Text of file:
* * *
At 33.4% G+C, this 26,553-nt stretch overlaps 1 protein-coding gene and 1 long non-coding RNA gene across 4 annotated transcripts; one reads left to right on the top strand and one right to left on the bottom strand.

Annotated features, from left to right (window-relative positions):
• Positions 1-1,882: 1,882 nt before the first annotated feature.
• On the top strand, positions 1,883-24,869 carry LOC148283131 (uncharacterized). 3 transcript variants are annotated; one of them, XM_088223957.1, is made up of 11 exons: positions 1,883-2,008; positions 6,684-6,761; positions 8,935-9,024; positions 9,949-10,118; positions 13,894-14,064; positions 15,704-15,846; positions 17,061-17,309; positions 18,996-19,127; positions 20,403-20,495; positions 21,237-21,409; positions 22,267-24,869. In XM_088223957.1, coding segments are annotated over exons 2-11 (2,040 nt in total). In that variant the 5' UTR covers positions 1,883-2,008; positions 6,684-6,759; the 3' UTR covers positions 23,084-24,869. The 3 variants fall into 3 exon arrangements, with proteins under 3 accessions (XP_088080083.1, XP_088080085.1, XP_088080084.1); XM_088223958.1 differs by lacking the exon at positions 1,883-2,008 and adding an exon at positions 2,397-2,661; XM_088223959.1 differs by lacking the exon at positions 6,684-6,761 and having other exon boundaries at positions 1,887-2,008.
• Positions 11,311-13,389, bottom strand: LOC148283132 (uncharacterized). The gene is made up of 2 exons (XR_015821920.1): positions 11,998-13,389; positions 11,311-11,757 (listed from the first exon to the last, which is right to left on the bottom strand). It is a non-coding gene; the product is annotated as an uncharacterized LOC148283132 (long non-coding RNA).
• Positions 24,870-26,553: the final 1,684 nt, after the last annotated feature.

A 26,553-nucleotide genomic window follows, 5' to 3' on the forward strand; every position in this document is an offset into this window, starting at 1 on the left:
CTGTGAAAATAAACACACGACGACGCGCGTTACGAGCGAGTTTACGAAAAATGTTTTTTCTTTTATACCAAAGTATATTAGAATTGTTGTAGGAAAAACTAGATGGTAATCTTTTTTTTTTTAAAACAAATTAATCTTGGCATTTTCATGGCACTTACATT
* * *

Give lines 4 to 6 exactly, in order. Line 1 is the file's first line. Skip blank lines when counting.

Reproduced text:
• On the top strand, positions 1,883-24,869 carry LOC148283131 (uncharacterized). 3 transcript variants are annotated; one of them, XM_088223957.1, is made up of 11 exons: positions 1,883-2,008; positions 6,684-6,761; positions 8,935-9,024; positions 9,949-10,118; positions 13,894-14,064; positions 15,704-15,846; positions 17,061-17,309; positions 18,996-19,127; positions 20,403-20,495; positions 21,237-21,409; positions 22,267-24,869. In XM_088223957.1, coding segments are annotated over exons 2-11 (2,040 nt in total). In that variant the 5' UTR covers positions 1,883-2,008; positions 6,684-6,759; the 3' UTR covers positions 23,084-24,869. The 3 variants fall into 3 exon arrangements, with proteins under 3 accessions (XP_088080083.1, XP_088080085.1, XP_088080084.1); XM_088223958.1 differs by lacking the exon at positions 1,883-2,008 and adding an exon at positions 2,397-2,661; XM_088223959.1 differs by lacking the exon at positions 6,684-6,761 and having other exon boundaries at positions 1,887-2,008.
• Positions 11,311-13,389, bottom strand: LOC148283132 (uncharacterized). The gene is made up of 2 exons (XR_015821920.1): positions 11,998-13,389; positions 11,311-11,757 (listed from the first exon to the last, which is right to left on the bottom strand). It is a non-coding gene; the product is annotated as an uncharacterized LOC148283132 (long non-coding RNA).
• Positions 24,870-26,553: the final 1,684 nt, after the last annotated feature.